Besides all the obvious "you need to practice a lot", for me there is a much simpler answer: Don't point the gun where you don't want it to be. If you need light one should have a flashlight that is independent of the gun. This is for a lot of reasons...

Mr SigFreund, you ask interesting questions. I learn a lot from the discussions you kick off.

Mark
 
Posts: 4375 | Location: middle Tennessee | Registered: October 28, 2008Reply With QuoteReport This Post
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Picture of EasyFire
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While I do not have the exact setup of weapon light with DP switch, I do have 2 setups with both weapon light and laser in different configurations. One is my Sig 228R with a rail mounted Streamlight TLR3 plus a Crimson Trace grip laser. Additionally, I have a Shield with Crimson Trace combo weapon light plus laser using the pressure grip (CT’s instinctive activation) to activate the light & laser.

I find the Sig Streamlight more comfortable and useful to turn on and leave on like a separate flashlight for search and inquiry purposes. And still have the laser and trigger for immediate service.

The Shield with its requirement of constant middle finger pressure requirement to activate the light and laser gives a sense of immediacy for action that I am not quite sure I like. I fear that I may deliberately activate the trigger without full consideration of the circumstances.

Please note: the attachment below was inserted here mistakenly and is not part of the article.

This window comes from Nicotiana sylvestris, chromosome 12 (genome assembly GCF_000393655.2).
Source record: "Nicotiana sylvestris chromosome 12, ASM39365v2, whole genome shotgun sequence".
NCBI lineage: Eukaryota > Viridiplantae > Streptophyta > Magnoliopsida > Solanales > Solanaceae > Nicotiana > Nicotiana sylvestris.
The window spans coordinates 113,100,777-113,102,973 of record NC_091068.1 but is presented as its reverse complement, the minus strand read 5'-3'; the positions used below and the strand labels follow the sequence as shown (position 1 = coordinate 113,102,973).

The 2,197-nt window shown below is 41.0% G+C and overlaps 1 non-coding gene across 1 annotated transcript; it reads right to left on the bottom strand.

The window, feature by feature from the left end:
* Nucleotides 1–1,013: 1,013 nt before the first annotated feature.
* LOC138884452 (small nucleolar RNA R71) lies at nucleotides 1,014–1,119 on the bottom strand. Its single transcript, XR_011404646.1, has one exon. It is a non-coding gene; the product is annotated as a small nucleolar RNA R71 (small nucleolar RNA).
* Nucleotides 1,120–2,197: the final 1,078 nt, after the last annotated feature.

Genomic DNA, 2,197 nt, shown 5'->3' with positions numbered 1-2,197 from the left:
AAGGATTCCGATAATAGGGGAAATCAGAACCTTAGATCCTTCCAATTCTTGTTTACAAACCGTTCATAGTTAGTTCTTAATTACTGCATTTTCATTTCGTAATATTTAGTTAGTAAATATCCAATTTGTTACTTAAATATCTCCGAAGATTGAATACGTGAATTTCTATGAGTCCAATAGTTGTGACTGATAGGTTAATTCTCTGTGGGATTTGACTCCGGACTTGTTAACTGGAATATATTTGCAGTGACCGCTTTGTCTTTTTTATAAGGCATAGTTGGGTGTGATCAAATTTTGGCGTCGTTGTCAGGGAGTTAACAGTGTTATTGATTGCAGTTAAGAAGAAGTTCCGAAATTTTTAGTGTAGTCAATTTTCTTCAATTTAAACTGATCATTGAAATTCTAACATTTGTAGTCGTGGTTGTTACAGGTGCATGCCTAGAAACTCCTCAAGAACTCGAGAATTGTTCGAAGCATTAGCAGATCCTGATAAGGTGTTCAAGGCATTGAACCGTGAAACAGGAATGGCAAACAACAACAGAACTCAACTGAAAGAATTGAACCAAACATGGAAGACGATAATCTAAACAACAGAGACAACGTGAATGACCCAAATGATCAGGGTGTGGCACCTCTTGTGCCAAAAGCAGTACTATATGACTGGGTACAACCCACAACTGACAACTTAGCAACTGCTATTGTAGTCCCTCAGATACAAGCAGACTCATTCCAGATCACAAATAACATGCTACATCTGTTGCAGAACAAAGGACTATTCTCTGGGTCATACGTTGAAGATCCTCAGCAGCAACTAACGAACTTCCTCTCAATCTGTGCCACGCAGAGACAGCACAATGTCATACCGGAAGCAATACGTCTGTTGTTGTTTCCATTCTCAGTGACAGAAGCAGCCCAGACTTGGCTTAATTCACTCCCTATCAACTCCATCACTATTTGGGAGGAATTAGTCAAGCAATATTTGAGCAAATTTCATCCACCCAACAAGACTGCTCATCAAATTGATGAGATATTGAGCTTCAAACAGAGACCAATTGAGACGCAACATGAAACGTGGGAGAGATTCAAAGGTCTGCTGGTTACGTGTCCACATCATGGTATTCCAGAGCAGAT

EasyFire
 
Posts: 1153 | Location: Colorado | Registered: December 14, 2008Reply With QuoteReport This Post
I have not yet begun
to procrastinate
Picture of KMitch200
posted Hide Post
quote:
Originally posted by MNSIG:
Not Surefire, but I do use the remote switch on a Streamlight.
I find that my accuracy is significantly better activating the light that way than by having to move my support hand toward a switch on the light. I'm sure that varies according to hand size and finger length.

Streamlight here too.
I took mine off after some use because the switch was too sensitive. I see many reasons why I want a firm grip on my pistol but not have the light on. I went back to the original switch.


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Posts: 2911 | Location: AZ - West side of the valley | Registered: October 26, 2006Reply With QuoteReport This Post